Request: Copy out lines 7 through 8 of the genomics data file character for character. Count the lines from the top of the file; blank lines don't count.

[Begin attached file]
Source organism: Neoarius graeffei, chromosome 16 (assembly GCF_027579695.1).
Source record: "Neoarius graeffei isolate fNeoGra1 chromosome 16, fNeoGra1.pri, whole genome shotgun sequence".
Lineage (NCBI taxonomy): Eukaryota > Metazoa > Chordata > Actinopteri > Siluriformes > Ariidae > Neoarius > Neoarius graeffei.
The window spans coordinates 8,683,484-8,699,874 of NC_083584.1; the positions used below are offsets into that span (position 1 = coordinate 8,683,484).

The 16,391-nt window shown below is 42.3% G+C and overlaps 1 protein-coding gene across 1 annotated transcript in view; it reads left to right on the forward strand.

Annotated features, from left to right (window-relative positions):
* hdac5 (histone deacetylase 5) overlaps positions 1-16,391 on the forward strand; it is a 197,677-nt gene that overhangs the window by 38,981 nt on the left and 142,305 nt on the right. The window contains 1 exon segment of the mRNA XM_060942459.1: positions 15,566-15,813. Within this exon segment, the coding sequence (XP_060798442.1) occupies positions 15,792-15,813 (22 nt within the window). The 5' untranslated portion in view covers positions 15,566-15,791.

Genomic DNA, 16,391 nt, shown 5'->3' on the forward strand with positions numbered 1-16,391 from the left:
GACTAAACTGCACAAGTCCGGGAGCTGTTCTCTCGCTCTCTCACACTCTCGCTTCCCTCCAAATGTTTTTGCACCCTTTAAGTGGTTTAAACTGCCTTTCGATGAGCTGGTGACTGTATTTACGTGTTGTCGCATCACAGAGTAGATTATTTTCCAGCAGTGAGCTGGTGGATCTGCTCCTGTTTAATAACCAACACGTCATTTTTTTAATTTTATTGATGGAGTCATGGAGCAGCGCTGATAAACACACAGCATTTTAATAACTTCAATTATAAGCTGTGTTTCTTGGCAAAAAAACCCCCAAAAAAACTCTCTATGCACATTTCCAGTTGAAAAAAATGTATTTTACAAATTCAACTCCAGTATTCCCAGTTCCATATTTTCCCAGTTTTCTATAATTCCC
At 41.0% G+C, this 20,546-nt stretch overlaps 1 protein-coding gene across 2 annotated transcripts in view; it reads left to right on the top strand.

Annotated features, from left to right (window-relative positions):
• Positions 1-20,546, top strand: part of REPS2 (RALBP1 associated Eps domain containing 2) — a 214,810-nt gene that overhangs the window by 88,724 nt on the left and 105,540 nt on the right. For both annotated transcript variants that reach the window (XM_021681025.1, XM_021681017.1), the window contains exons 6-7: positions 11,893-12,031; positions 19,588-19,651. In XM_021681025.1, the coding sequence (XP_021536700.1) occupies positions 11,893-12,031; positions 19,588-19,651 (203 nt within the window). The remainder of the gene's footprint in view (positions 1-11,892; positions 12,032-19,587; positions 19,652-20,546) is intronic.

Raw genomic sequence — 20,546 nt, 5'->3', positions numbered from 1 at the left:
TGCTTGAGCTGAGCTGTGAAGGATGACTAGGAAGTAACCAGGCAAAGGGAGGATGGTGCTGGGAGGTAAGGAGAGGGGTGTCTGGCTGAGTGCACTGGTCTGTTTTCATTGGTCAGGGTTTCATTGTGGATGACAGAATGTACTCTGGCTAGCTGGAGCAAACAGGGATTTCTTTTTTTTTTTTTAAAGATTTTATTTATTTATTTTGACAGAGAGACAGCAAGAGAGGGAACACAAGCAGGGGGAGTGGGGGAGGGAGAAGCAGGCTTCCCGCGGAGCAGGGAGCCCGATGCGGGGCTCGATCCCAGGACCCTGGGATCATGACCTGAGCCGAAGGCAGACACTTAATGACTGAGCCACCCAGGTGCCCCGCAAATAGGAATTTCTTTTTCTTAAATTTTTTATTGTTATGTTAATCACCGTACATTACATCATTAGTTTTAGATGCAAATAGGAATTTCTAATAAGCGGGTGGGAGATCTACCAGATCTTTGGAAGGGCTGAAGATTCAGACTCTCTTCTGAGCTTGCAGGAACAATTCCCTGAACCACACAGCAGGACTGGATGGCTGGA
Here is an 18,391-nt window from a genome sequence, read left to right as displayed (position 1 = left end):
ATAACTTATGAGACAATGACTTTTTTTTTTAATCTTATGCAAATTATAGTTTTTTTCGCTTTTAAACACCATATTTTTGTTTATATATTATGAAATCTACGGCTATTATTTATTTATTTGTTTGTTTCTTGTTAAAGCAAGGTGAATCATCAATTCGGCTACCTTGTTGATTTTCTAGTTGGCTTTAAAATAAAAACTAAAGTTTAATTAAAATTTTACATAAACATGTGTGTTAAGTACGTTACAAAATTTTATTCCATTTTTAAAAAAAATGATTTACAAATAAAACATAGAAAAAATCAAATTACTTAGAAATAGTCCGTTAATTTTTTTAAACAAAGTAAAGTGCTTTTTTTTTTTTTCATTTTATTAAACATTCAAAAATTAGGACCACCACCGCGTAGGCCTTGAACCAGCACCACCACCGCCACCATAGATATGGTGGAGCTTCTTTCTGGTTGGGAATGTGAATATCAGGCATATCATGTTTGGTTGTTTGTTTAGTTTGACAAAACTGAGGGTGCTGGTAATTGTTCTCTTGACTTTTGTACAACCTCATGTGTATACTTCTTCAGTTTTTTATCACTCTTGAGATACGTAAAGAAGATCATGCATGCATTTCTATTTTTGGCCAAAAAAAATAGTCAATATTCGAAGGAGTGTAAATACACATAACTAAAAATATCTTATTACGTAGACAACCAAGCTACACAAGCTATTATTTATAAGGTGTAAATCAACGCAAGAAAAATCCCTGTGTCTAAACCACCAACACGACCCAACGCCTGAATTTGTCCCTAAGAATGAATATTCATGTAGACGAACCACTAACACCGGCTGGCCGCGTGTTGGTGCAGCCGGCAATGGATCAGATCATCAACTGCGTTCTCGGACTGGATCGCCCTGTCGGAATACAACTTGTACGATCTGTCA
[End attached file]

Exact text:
* hdac5 (histone deacetylase 5) overlaps positions 1-16,391 on the forward strand; it is a 197,677-nt gene that overhangs the window by 38,981 nt on the left and 142,305 nt on the right. The window contains 1 exon segment of the mRNA XM_060942459.1: positions 15,566-15,813. Within this exon segment, the coding sequence (XP_060798442.1) occupies positions 15,792-15,813 (22 nt within the window). The 5' untranslated portion in view covers positions 15,566-15,791.

Genomic DNA, 16,391 nt, shown 5'->3' on the forward strand with positions numbered 1-16,391 from the left: